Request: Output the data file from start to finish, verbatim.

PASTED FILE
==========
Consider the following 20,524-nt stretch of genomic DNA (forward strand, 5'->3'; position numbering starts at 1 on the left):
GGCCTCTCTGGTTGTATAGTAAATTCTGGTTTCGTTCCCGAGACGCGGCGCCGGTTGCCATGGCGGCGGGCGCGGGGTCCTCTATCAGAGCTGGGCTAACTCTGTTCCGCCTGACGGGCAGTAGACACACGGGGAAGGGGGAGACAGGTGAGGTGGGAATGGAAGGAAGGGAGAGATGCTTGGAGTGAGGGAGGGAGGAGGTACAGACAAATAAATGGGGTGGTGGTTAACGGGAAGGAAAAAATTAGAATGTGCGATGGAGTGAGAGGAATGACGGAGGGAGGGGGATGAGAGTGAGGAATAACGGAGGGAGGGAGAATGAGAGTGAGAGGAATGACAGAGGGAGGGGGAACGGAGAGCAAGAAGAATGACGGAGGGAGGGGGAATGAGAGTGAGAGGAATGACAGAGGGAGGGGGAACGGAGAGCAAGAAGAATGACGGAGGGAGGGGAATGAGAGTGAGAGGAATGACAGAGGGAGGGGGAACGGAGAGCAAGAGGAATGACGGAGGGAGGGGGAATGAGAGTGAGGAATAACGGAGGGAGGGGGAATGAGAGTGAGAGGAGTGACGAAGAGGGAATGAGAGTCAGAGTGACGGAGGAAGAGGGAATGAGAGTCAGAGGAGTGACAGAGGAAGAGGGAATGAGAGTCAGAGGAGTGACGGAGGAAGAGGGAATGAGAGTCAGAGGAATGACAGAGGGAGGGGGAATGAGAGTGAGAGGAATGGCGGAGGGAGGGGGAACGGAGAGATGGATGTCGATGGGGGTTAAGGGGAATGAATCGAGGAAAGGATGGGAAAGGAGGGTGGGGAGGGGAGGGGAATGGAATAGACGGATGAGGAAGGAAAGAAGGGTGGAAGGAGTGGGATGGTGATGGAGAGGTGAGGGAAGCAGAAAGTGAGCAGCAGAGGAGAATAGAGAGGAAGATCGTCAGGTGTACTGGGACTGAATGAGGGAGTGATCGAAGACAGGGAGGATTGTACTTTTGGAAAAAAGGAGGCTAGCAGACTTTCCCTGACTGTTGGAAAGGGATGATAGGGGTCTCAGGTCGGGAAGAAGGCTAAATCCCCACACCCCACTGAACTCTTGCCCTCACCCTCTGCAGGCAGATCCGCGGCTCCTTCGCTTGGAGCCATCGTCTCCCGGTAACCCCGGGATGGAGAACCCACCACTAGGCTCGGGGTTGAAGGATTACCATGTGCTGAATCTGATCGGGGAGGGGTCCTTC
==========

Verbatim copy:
Consider the following 20,524-nt stretch of genomic DNA (forward strand, 5'->3'; position numbering starts at 1 on the left):
GGCCTCTCTGGTTGTATAGTAAATTCTGGTTTCGTTCCCGAGACGCGGCGCCGGTTGCCATGGCGGCGGGCGCGGGGTCCTCTATCAGAGCTGGGCTAACTCTGTTCCGCCTGACGGGCAGTAGACACACGGGGAAGGGGGAGACAGGTGAGGTGGGAATGGAAGGAAGGGAGAGATGCTTGGAGTGAGGGAGGGAGGAGGTACAGACAAATAAATGGGGTGGTGGTTAACGGGAAGGAAAAAATTAGAATGTGCGATGGAGTGAGAGGAATGACGGAGGGAGGGGGATGAGAGTGAGGAATAACGGAGGGAGGGAGAATGAGAGTGAGAGGAATGACAGAGGGAGGGGGAACGGAGAGCAAGAAGAATGACGGAGGGAGGGGGAATGAGAGTGAGAGGAATGACAGAGGGAGGGGGAACGGAGAGCAAGAAGAATGACGGAGGGAGGGGAATGAGAGTGAGAGGAATGACAGAGGGAGGGGGAACGGAGAGCAAGAGGAATGACGGAGGGAGGGGGAATGAGAGTGAGGAATAACGGAGGGAGGGGGAATGAGAGTGAGAGGAGTGACGAAGAGGGAATGAGAGTCAGAGTGACGGAGGAAGAGGGAATGAGAGTCAGAGGAGTGACAGAGGAAGAGGGAATGAGAGTCAGAGGAGTGACGGAGGAAGAGGGAATGAGAGTCAGAGGAATGACAGAGGGAGGGGGAATGAGAGTGAGAGGAATGGCGGAGGGAGGGGGAACGGAGAGATGGATGTCGATGGGGGTTAAGGGGAATGAATCGAGGAAAGGATGGGAAAGGAGGGTGGGGAGGGGAGGGGAATGGAATAGACGGATGAGGAAGGAAAGAAGGGTGGAAGGAGTGGGATGGTGATGGAGAGGTGAGGGAAGCAGAAAGTGAGCAGCAGAGGAGAATAGAGAGGAAGATCGTCAGGTGTACTGGGACTGAATGAGGGAGTGATCGAAGACAGGGAGGATTGTACTTTTGGAAAAAAGGAGGCTAGCAGACTTTCCCTGACTGTTGGAAAGGGATGATAGGGGTCTCAGGTCGGGAAGAAGGCTAAATCCCCACACCCCACTGAACTCTTGCCCTCACCCTCTGCAGGCAGATCCGCGGCTCCTTCGCTTGGAGCCATCGTCTCCCGGTAACCCCGGGATGGAGAACCCACCACTAGGCTCGGGGTTGAAGGATTACCATGTGCTGAATCTGATCGGGGAGGGGTCCTTC